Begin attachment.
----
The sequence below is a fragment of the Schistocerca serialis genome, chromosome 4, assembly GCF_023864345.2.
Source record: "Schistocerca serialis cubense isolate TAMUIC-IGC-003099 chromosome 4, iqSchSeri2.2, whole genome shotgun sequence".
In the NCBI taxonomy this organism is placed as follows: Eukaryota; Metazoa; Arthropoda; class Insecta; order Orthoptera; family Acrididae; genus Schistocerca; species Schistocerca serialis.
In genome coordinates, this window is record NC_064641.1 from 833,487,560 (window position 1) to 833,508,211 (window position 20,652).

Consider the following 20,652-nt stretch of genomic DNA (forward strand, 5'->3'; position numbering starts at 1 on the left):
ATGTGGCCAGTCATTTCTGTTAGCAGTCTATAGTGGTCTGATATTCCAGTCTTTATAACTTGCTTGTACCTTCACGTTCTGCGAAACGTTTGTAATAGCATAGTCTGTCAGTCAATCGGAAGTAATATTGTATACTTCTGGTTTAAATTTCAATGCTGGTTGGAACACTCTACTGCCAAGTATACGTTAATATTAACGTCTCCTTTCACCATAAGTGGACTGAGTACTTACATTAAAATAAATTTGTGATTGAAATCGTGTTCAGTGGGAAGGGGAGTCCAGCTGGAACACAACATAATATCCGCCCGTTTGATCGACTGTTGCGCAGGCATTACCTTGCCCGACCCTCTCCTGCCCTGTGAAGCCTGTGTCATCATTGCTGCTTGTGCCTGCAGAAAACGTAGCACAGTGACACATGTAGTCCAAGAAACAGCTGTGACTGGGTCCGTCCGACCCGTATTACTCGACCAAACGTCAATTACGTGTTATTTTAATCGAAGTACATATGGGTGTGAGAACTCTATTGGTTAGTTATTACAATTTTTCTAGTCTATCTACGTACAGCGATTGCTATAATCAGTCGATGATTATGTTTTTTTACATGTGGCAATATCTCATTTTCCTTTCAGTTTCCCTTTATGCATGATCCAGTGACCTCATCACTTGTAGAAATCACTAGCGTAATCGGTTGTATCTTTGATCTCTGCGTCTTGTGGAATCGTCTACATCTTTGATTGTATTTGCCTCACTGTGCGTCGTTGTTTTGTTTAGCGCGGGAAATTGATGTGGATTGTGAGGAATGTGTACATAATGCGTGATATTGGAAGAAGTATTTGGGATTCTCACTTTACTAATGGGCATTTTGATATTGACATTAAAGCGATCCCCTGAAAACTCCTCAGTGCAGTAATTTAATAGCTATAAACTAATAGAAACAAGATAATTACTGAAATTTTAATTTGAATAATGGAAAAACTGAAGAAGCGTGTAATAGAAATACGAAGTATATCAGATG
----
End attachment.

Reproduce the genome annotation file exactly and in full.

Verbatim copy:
The sequence below is a fragment of the Schistocerca serialis genome, chromosome 4, assembly GCF_023864345.2.
Source record: "Schistocerca serialis cubense isolate TAMUIC-IGC-003099 chromosome 4, iqSchSeri2.2, whole genome shotgun sequence".
In the NCBI taxonomy this organism is placed as follows: Eukaryota; Metazoa; Arthropoda; class Insecta; order Orthoptera; family Acrididae; genus Schistocerca; species Schistocerca serialis.
In genome coordinates, this window is record NC_064641.1 from 833,487,560 (window position 1) to 833,508,211 (window position 20,652).

Consider the following 20,652-nt stretch of genomic DNA (forward strand, 5'->3'; position numbering starts at 1 on the left):
ATGTGGCCAGTCATTTCTGTTAGCAGTCTATAGTGGTCTGATATTCCAGTCTTTATAACTTGCTTGTACCTTCACGTTCTGCGAAACGTTTGTAATAGCATAGTCTGTCAGTCAATCGGAAGTAATATTGTATACTTCTGGTTTAAATTTCAATGCTGGTTGGAACACTCTACTGCCAAGTATACGTTAATATTAACGTCTCCTTTCACCATAAGTGGACTGAGTACTTACATTAAAATAAATTTGTGATTGAAATCGTGTTCAGTGGGAAGGGGAGTCCAGCTGGAACACAACATAATATCCGCCCGTTTGATCGACTGTTGCGCAGGCATTACCTTGCCCGACCCTCTCCTGCCCTGTGAAGCCTGTGTCATCATTGCTGCTTGTGCCTGCAGAAAACGTAGCACAGTGACACATGTAGTCCAAGAAACAGCTGTGACTGGGTCCGTCCGACCCGTATTACTCGACCAAACGTCAATTACGTGTTATTTTAATCGAAGTACATATGGGTGTGAGAACTCTATTGGTTAGTTATTACAATTTTTCTAGTCTATCTACGTACAGCGATTGCTATAATCAGTCGATGATTATGTTTTTTTACATGTGGCAATATCTCATTTTCCTTTCAGTTTCCCTTTATGCATGATCCAGTGACCTCATCACTTGTAGAAATCACTAGCGTAATCGGTTGTATCTTTGATCTCTGCGTCTTGTGGAATCGTCTACATCTTTGATTGTATTTGCCTCACTGTGCGTCGTTGTTTTGTTTAGCGCGGGAAATTGATGTGGATTGTGAGGAATGTGTACATAATGCGTGATATTGGAAGAAGTATTTGGGATTCTCACTTTACTAATGGGCATTTTGATATTGACATTAAAGCGATCCCCTGAAAACTCCTCAGTGCAGTAATTTAATAGCTATAAACTAATAGAAACAAGATAATTACTGAAATTTTAATTTGAATAATGGAAAAACTGAAGAAGCGTGTAATAGAAATACGAAGTATATCAGATG